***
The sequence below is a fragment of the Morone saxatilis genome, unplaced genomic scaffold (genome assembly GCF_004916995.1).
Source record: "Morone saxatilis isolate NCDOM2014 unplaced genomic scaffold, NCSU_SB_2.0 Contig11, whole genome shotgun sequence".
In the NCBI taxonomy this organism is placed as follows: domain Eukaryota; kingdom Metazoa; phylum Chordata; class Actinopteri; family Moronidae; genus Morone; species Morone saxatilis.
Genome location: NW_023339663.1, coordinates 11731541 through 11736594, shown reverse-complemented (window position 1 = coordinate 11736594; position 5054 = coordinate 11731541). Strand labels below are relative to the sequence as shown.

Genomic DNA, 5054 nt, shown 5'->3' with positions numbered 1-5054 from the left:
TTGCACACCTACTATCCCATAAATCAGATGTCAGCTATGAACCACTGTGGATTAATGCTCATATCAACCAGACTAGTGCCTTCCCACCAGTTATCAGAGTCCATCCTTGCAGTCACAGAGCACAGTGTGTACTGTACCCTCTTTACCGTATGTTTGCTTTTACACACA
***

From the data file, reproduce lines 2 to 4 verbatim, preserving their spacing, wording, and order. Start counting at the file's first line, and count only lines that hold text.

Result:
Source record: "Morone saxatilis isolate NCDOM2014 unplaced genomic scaffold, NCSU_SB_2.0 Contig11, whole genome shotgun sequence".
In the NCBI taxonomy this organism is placed as follows: domain Eukaryota; kingdom Metazoa; phylum Chordata; class Actinopteri; family Moronidae; genus Morone; species Morone saxatilis.
Genome location: NW_023339663.1, coordinates 11731541 through 11736594, shown reverse-complemented (window position 1 = coordinate 11736594; position 5054 = coordinate 11731541). Strand labels below are relative to the sequence as shown.